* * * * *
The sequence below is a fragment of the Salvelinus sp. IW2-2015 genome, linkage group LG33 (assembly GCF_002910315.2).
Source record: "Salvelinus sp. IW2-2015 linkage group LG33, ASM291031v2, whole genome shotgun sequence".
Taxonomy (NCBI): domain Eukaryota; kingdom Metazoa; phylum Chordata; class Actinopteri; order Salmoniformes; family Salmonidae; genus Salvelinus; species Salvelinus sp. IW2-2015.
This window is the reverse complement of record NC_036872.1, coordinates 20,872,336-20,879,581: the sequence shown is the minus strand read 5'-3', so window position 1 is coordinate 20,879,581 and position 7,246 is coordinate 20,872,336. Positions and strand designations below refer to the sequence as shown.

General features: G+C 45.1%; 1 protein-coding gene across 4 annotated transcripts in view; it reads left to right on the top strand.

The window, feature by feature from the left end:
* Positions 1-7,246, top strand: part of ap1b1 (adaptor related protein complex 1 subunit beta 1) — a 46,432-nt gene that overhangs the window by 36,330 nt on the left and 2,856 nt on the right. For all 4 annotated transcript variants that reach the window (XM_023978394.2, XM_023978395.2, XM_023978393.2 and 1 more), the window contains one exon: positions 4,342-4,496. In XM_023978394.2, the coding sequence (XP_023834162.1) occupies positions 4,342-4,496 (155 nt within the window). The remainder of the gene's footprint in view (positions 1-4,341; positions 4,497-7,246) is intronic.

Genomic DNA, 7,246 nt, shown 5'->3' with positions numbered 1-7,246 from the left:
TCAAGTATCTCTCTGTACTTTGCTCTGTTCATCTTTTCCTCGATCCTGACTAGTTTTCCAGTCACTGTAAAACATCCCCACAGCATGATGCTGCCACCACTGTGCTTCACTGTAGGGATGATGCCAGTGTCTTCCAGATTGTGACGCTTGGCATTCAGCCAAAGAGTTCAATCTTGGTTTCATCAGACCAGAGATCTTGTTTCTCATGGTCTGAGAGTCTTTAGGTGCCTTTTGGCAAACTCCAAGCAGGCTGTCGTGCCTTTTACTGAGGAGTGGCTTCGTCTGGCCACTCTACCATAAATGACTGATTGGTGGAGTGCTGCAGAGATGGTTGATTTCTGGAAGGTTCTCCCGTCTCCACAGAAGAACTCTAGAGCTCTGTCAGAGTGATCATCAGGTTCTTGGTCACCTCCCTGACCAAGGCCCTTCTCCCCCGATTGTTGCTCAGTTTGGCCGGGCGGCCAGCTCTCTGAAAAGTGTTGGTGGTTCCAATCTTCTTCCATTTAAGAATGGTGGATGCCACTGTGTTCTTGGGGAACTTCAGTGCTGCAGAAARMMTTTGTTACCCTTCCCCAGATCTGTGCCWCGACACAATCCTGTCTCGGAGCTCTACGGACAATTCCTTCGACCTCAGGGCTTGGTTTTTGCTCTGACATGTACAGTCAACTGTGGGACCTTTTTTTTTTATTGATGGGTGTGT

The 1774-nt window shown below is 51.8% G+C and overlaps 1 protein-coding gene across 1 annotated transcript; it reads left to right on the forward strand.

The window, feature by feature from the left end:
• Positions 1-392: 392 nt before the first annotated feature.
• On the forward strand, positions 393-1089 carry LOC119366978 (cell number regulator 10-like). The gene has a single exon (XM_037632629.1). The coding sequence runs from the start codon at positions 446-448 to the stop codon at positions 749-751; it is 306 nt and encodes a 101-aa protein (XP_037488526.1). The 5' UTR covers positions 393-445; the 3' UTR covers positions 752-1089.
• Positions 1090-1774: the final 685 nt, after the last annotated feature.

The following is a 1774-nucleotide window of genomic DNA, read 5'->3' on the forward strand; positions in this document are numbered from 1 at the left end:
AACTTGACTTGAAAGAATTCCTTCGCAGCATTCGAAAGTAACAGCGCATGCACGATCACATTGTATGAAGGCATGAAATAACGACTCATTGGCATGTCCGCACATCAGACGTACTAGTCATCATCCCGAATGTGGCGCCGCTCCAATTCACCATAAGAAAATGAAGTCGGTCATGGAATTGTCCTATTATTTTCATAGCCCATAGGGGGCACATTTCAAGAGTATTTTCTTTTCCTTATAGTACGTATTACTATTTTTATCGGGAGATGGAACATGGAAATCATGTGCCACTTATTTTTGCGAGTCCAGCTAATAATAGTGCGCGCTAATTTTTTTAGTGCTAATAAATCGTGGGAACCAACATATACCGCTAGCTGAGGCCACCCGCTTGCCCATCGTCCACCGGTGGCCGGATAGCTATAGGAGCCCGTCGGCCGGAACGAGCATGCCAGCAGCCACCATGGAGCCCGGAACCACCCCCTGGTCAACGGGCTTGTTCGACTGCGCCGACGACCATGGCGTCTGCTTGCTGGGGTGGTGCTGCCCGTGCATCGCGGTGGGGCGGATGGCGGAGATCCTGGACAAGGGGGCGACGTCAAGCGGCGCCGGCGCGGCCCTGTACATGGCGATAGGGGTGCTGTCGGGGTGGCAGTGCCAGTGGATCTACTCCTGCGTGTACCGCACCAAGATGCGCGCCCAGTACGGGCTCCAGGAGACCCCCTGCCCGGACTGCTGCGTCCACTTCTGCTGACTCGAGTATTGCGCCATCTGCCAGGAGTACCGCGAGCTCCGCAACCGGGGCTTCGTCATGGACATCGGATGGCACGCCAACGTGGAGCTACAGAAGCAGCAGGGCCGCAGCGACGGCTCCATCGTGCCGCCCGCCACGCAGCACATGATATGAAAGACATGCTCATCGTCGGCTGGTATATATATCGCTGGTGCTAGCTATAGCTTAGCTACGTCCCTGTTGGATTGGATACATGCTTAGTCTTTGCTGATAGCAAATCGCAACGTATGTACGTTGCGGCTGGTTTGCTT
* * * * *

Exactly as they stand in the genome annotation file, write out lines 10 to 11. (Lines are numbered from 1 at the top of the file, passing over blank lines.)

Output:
The 1774-nt window shown below is 51.8% G+C and overlaps 1 protein-coding gene across 1 annotated transcript; it reads left to right on the forward strand.

The window, feature by feature from the left end: